Summer 2021

Summer 2021

My beloved speaks and says to me: “Arise, my love, my fair one, and come away; for now the winter is past, the rain is over and gone. The flowers appear on the earth; the time of singing has come, and the voice of the turtledove is heard in our land. The fig tree puts forth its figs, and the vines are in blossom; they give forth fragrance. Arise, my love, my fair one, and come away.”

             Song of Solomon 2:10-13

I am overwhelmed this year with the bounty from my gardens. Since I was out of commission during planting season, a friend has been caring for my flowers and vegetables and both are more than I expected or need. The green and yellow beans, broccoli, cauliflower, swiss chard, kale, and peas are canned or frozen. The cucumbers won’t stop bearing; bread and butter and cucumber sandwich pickles are neatly lined up in pint jars on a shelf in the cellar. Several varieties of tomatoes are just beginning to ripen, and a second crop of beets is coming along. What bounty! What gifts from the earth! I marvel at the whole natural growth process of nature. There is mystery and great beauty in closely examining the symmetry and structure of a single blossom or fruit. Gardening invites one to slow down and become more aware of the Creator’s love for this earth and for us creatures who find ourselves caretakers and recipients of this love.

“Arise, my love, my fair one, and come away,” we are invited by our Creator. I accepted the invitation a couple of weeks ago and was gazing down the bright orange blossom of one of those common day lilies growing all around my house. Tempted to get worried about my own illness and by all the negative omnipresent secular news, I was reminded of that scripture: “Consider the lilies of the fields; they neither toil nor [get stressed.] Yet Solomon in all his glory was not clothed as beautifully as one of these. So, don’t worry! God who takes care of them will take care of you.”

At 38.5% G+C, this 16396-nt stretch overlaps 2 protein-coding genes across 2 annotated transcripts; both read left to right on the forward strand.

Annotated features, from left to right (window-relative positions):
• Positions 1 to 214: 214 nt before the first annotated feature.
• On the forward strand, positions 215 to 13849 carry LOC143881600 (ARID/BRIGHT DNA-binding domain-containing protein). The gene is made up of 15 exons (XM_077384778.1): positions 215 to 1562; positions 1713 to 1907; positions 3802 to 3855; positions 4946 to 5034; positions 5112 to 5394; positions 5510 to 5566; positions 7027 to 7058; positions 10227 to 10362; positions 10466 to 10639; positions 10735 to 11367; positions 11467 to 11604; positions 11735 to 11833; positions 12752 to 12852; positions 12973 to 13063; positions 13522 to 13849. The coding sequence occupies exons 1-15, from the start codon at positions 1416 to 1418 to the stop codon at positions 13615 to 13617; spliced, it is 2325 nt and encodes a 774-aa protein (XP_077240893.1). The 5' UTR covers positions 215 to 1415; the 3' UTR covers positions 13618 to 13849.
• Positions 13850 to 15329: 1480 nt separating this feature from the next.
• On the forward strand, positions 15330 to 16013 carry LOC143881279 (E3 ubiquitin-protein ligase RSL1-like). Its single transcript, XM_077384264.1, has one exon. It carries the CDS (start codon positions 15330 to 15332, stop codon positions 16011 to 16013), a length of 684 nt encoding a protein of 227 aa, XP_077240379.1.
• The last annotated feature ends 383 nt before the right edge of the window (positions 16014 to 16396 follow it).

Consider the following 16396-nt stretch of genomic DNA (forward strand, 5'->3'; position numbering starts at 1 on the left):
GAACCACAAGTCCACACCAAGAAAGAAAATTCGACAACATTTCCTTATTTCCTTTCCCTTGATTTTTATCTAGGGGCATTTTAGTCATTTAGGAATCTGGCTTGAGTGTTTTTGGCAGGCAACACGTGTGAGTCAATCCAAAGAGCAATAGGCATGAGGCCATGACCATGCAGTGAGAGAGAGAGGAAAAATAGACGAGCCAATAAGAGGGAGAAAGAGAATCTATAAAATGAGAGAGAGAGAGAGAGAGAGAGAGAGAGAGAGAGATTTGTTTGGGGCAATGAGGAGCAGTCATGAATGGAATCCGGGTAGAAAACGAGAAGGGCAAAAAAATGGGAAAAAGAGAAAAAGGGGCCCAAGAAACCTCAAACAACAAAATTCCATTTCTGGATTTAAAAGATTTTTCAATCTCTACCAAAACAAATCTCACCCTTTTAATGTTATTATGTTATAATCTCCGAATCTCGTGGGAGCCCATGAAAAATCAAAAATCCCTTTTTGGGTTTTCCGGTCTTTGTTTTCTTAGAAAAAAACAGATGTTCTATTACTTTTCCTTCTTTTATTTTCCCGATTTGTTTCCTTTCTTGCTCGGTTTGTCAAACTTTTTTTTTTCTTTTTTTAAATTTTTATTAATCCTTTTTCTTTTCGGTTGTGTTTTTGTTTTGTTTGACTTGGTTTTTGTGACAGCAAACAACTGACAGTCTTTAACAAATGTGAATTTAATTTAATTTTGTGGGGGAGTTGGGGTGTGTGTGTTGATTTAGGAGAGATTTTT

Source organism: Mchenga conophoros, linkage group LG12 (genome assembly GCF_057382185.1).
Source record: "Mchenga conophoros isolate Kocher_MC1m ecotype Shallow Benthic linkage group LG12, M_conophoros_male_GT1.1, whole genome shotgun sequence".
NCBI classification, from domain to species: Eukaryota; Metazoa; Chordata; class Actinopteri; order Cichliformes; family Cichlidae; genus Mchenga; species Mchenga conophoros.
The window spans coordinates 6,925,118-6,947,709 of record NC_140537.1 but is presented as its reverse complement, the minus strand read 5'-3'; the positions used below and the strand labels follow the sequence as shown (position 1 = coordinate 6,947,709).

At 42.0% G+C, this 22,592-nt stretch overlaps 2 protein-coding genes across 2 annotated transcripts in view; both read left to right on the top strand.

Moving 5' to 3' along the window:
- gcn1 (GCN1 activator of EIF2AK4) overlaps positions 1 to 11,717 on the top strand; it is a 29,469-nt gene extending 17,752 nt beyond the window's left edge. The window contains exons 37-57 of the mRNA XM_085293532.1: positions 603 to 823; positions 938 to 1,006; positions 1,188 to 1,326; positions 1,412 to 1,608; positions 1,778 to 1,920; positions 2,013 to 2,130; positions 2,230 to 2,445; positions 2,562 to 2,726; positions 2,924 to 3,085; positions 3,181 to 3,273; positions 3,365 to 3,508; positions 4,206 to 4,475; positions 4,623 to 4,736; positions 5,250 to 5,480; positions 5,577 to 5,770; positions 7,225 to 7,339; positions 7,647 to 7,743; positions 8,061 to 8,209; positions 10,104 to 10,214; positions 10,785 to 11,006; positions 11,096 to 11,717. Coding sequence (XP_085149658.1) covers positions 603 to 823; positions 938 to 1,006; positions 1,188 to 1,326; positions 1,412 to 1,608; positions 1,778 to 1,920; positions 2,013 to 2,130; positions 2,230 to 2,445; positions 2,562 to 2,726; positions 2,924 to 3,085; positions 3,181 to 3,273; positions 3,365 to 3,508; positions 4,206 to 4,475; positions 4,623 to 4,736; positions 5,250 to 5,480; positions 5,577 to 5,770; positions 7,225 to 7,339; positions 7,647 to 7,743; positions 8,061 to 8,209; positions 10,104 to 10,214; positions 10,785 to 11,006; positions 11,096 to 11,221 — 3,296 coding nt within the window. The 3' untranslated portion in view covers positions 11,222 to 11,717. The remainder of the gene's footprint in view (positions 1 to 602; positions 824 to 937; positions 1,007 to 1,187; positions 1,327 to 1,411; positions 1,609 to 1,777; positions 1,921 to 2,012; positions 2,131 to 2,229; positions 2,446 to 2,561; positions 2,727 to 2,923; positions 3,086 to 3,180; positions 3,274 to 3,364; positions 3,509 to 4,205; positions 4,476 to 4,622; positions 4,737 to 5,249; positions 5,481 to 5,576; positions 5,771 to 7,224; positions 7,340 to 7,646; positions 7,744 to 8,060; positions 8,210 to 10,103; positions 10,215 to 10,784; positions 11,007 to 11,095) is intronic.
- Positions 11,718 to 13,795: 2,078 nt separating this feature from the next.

During this amazingly green and prolific harvest season, I encourage you to stop, take a deep breath and “consider the vegetables and lilies of the field,” regaining a perspective of your Creator’s love and care for you. The turtle dove’s voice is God’s unconditional love for you.

As co-creators with God, we have been given the responsibility of caring for all of creation. First, that means taking good care of ourselves. As a result of my illness, I have a new focus on my body, my diet, rest, and exercise. I am trying to be more aware of the beauty all around in flowers, works of art, pottery, relationships, and my own need to create. Asking the question, “What gives me life?” is a helpful focus. This question is an important one for our congregation to ask as we conclude our Mutual Study of Ministry.

Secondly, we are responsible for caring for neighbors – inside and outside the walls of St. Patrick’s. This charge has local and global dimensions. Mutual care through notes, phone calls, visits, Home Communion, participation in ”A Seat at the Table” small groups, and the many behind the scenes acts of kindness are all important. Caring extends through Faith Linking in  Action, Colombia Street lunches, and the Neighborhood Garden. Opportunities to support Diocesan and National Church programs such as “Lebanon to Lincoln” extend our care.

Taking care of our buildings and grounds is a reflection of our respect and love relationship with the Creator who gave them, and in the end owns them. All of our resources are not our possessions,  but are in our care for a time. This is true for the environment which presents a direct and inviting opportunity for us to accept – caring for our “fragile island home.”

Greed is a major cause of social, economic, and spiritual problems on our planet. Use of our financial resources presents some direct and immediate counteraction to this secular condition. An “attitude of gratitude” is the beginning of a counteracting perspective. With my face focused into the rich orange petals of the lily, I can affirm in simple but real ways, the beauty and bounty of this world….and my life. Denial of our personal and corporate wealth is a lie. We are rich. And the whole Gospel teaching from Jesus is about learning the freedom to give our wealth away. That is the source of joy and the antidote to a culture of greed.

My Mom and Dad were farmers here in Freedom and members of the church across the street. They believed in calculating a 10% tithe from their income to support the church. Their lesson to me: each month, as a priority, write the first check to support God’s work through the church, and the rest of your bills will be in the right priority.

To “come away” with our Creator, can give one a new perspective of the marvelous creation in which we are gifted to live. From a lily to a cucumber to a bank account, we have the great opportunity of discovering our beloved-ness and the deep joy of sharing responsibility for cocreating with the One who makes all things new.

Shalom, Fr. Rick